Cels Reviews: Amelia Atwater-Rhodes—"The Shapeshifters"


The Shapeshifters is the complete collection of all five novels in the Kiesha’ra series and, at nearly 1000 pages, can seem a scary undertaking. But it’s well worth the effort. This is a saga of breaking old prejudices and the sacrifice two young rulers who have suffered war and loss make to bring peace and unity to their people (the Avians and the Serpiente). Although this is, at heart, a love story, there is also plenty of magic, lore, myth and legend, intermingled with hate, distrust and the long journey to break millenia-old stereotypes.
The characters are all a delight to get to know: the Avains, with their cool detachment, the colourful and vibrantly fierce and loyal Serpiente, and the superior (and at times, quite frankly, frightening) Falcons. And the vivid, separate personalities among the factions almost give you the impression that you have met them in the flesh. The exploration of the history and sorting truth from myth will be a great treat for fantasy fans.

Though each of the novels centres on a different main character, and stands alone in its own right, they all flow together nicely as a series. For me, the only drawback was the use of the old language; although it was translated, I did find it confusing and, at times, distracting. All in all, though, The Shapeshifters is a wonderful, magical journey and is well worth the trip.

Book one, Hawksong, marks the beginning of our journey, with Danica and Zane trying to find a way to bring peace to their warring people and making a personal sacrifice to make peace a reality. The must shake off millennia-old prejudices and lead by example. But can it lead to love?

Book two, Snakecharm, has Zane picking up the storytelling, as he and Danica anxiously await the birth of their child; but, when the Falcon, Syfka, turns up, stirring up dormant feelings of distrust among the two kingdoms and searching for a runaway criminal, Danica and Zane desperately try to hold on to the newfound peace.

Book three, Falcondance, introduces us to Nicias, the son of royal soliders, and exiled Falcons Kel and Rei. Nicias finds himself being haunted by visions and dreams of The White City, his parent’s birthplace–a city of extreme beauty and extreme terror. He must also fight his feelings for Oliza, daughter of Zane and Danica, since this is a union that can never be.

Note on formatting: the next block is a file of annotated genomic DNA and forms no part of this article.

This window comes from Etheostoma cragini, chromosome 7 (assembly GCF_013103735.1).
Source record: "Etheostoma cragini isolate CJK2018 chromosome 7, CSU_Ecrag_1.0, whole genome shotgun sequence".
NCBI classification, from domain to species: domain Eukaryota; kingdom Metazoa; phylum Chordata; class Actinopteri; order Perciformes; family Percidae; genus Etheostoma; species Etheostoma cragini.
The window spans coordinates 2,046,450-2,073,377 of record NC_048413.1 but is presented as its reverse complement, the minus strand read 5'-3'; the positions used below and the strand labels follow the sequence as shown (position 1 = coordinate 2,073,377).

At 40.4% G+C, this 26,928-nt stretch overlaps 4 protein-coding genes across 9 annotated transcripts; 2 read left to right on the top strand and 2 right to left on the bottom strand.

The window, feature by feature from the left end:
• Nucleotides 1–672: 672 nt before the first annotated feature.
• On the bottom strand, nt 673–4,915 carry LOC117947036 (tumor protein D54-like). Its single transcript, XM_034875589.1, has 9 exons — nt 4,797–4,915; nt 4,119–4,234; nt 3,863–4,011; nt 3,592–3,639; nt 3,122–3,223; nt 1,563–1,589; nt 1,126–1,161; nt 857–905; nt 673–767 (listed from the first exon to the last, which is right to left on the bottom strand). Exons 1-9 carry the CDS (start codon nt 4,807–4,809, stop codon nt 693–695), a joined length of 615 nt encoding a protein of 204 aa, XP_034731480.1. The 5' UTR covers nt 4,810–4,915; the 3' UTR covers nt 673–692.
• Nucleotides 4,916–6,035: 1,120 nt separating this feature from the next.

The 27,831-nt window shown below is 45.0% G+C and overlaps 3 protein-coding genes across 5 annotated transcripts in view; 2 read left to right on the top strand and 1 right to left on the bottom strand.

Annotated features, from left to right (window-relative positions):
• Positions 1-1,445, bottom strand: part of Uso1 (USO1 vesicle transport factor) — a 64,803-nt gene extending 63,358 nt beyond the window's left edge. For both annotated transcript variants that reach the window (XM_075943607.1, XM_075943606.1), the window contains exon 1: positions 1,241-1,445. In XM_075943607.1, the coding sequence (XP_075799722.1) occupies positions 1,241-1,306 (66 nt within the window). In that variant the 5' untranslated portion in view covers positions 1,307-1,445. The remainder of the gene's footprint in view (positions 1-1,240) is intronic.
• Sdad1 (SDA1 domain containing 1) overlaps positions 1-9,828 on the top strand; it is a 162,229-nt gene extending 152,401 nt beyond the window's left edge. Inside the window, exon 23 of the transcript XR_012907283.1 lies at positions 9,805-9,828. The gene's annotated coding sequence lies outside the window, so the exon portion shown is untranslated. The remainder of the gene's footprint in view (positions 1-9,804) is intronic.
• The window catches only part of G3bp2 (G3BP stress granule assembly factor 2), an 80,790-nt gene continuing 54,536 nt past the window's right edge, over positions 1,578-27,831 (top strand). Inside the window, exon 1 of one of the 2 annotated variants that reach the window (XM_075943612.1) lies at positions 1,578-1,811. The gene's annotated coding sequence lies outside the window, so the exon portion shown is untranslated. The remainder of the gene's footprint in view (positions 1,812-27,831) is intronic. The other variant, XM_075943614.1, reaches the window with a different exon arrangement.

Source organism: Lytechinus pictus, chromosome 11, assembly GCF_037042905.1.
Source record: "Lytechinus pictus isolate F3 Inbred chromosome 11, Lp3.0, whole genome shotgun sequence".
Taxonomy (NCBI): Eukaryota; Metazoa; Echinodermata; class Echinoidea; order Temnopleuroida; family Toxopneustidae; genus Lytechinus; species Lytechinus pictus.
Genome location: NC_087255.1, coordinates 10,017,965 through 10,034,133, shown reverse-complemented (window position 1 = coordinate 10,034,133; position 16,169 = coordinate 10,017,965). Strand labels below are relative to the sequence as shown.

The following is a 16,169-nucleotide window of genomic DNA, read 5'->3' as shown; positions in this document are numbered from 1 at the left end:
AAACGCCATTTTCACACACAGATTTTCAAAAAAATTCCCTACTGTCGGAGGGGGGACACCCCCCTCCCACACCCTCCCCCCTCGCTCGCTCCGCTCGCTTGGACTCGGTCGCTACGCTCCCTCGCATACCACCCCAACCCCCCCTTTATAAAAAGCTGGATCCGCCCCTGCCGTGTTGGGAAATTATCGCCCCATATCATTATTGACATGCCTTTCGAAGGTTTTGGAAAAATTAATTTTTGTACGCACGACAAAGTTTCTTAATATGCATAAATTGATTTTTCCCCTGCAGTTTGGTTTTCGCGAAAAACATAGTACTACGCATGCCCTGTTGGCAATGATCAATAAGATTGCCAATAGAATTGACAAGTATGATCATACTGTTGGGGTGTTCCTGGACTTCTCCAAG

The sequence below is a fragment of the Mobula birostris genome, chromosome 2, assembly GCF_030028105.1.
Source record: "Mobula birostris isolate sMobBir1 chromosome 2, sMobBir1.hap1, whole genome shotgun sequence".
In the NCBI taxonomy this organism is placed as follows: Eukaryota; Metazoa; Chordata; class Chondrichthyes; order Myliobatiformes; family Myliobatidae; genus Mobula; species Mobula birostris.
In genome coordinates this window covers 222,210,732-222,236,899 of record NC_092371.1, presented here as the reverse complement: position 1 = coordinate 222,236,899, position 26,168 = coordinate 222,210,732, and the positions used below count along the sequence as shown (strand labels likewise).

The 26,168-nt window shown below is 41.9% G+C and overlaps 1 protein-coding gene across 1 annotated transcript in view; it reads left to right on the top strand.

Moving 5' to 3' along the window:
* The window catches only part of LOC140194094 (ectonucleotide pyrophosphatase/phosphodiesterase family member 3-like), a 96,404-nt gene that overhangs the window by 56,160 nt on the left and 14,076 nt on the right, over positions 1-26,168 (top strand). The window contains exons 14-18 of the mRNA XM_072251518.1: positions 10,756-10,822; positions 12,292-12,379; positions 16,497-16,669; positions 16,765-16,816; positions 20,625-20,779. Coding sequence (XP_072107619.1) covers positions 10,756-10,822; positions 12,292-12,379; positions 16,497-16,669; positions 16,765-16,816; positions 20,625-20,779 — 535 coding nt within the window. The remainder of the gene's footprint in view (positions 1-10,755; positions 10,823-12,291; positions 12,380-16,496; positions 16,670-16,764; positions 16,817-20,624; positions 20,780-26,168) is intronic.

Book four, Wolfcry, is the story of Oliza’s coming of age. As heir to both thrones, and being half Cobra, half Hawk, she is the first of her kind. Oliza must try to lead the people and keep them united, and the fragile peace in place; but is it possible to for one queen to lead both people, even if she is half of each?

In book five, Wyvernhail, we meet poor Hai, who is considered by most to be a mongrel. He is the daughter of a Falcon mother and the deceased former heir to the Cobra throne, Anjay (older brother to Zane). After her cousin Oliza abdicates the throne, Hai is tormented by terrible visions. Despite it all, she must help save her new home and face the possibility of being the new queen.

Amelia has two new novels to be released in 2011: Persistence of Memory and Token of Darkness.

The Shapeshifters – Amelia Atwater-Rhodes

January 12, 2010 by Delacorte Books for Young Readers

Paperback, 968 Pages

  • ISBN-10: 0385739508
  • ISBN-13: 978-0385739504

    • reading almost a thousand pages is indeed a monumental task but i happened to read a hefty one too one time and it was worth it. shapshifters sounds interesting especially when you mentioned magic, lore, myths, etc. the encyclopedic book i read had those elements as well. thanks for sharing!

    • Cels

      Tnanks aobibliophile it definitely is worth the effort you hardly seem to notice how big it is once you get into it, the pages just fly

    • Melissa May

      Sounds like the type of books i would enjoy .1ooo words not too much the Stephen King im reading now is 837 pages long so whats a few more i love epics.
      I will look them up in the book shop in my holidays at christmas .

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